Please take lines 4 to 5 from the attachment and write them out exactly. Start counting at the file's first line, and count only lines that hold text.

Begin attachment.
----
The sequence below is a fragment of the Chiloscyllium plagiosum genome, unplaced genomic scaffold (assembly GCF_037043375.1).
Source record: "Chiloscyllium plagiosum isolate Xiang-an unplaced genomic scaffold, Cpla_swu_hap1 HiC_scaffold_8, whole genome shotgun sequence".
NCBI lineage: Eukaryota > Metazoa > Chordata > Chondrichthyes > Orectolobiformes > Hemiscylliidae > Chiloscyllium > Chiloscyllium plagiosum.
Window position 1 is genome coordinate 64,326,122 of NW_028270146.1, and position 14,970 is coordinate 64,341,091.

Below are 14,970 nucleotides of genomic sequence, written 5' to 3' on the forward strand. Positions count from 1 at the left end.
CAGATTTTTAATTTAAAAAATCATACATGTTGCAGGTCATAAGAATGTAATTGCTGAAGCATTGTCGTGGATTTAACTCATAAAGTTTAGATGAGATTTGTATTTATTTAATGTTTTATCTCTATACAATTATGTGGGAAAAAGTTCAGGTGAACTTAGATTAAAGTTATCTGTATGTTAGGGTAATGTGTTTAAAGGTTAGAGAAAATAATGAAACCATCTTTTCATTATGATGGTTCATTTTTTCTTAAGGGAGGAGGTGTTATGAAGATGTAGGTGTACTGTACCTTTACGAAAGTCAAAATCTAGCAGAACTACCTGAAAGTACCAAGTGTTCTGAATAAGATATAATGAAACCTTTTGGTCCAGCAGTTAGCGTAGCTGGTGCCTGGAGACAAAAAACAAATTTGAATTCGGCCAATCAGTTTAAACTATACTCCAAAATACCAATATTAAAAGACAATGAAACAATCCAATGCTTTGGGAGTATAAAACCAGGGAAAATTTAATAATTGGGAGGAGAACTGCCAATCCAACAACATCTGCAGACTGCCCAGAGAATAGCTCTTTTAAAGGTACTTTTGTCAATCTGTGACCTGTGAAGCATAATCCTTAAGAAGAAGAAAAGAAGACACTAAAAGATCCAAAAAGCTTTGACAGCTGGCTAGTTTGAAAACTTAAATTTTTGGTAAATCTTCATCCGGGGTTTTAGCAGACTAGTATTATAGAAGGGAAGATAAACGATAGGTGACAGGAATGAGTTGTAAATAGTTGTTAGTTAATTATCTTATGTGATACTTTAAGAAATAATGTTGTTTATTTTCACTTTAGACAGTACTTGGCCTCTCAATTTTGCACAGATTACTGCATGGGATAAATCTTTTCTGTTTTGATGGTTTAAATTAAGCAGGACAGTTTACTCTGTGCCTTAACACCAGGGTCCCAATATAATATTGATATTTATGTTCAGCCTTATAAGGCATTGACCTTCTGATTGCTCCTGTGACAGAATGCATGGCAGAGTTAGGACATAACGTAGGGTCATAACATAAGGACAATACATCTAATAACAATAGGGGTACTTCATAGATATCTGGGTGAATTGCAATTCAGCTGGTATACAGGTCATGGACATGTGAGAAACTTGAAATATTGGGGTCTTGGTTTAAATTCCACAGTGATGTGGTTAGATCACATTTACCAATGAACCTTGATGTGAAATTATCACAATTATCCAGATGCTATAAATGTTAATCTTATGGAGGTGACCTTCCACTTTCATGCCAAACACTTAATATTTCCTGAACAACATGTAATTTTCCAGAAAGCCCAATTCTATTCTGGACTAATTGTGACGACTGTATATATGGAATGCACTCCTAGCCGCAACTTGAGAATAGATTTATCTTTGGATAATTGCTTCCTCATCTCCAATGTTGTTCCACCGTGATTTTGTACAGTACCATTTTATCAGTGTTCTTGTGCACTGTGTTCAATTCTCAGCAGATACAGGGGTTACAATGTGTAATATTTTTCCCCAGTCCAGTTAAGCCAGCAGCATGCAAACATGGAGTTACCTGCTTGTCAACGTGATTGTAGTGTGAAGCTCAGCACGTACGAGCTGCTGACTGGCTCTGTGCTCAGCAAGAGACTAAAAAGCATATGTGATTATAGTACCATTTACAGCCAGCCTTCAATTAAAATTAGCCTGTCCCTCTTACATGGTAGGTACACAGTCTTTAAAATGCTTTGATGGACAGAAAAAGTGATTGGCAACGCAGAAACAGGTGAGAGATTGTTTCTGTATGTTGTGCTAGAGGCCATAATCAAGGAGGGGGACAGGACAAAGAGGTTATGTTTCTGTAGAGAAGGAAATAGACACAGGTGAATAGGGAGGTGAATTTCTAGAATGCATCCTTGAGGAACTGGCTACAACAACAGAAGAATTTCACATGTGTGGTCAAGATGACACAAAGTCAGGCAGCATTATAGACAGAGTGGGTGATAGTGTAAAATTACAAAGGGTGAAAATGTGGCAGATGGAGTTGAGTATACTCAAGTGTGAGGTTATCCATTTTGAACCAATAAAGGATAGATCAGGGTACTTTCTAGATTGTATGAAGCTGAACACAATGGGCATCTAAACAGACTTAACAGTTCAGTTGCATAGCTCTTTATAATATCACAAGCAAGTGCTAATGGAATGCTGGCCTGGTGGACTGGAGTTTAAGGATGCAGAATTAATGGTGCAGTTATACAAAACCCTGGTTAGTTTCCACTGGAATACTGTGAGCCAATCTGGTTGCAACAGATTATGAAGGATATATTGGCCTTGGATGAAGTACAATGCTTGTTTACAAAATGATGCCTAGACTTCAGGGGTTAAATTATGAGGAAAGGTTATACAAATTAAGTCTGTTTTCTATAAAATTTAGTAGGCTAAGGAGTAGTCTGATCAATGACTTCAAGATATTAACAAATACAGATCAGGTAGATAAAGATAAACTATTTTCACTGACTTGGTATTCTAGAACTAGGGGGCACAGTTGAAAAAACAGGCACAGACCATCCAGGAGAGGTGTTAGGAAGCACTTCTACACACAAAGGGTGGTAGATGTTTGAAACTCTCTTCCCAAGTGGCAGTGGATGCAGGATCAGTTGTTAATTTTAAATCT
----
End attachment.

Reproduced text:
Window position 1 is genome coordinate 64,326,122 of NW_028270146.1, and position 14,970 is coordinate 64,341,091.

Below are 14,970 nucleotides of genomic sequence, written 5' to 3' on the forward strand. Positions count from 1 at the left end.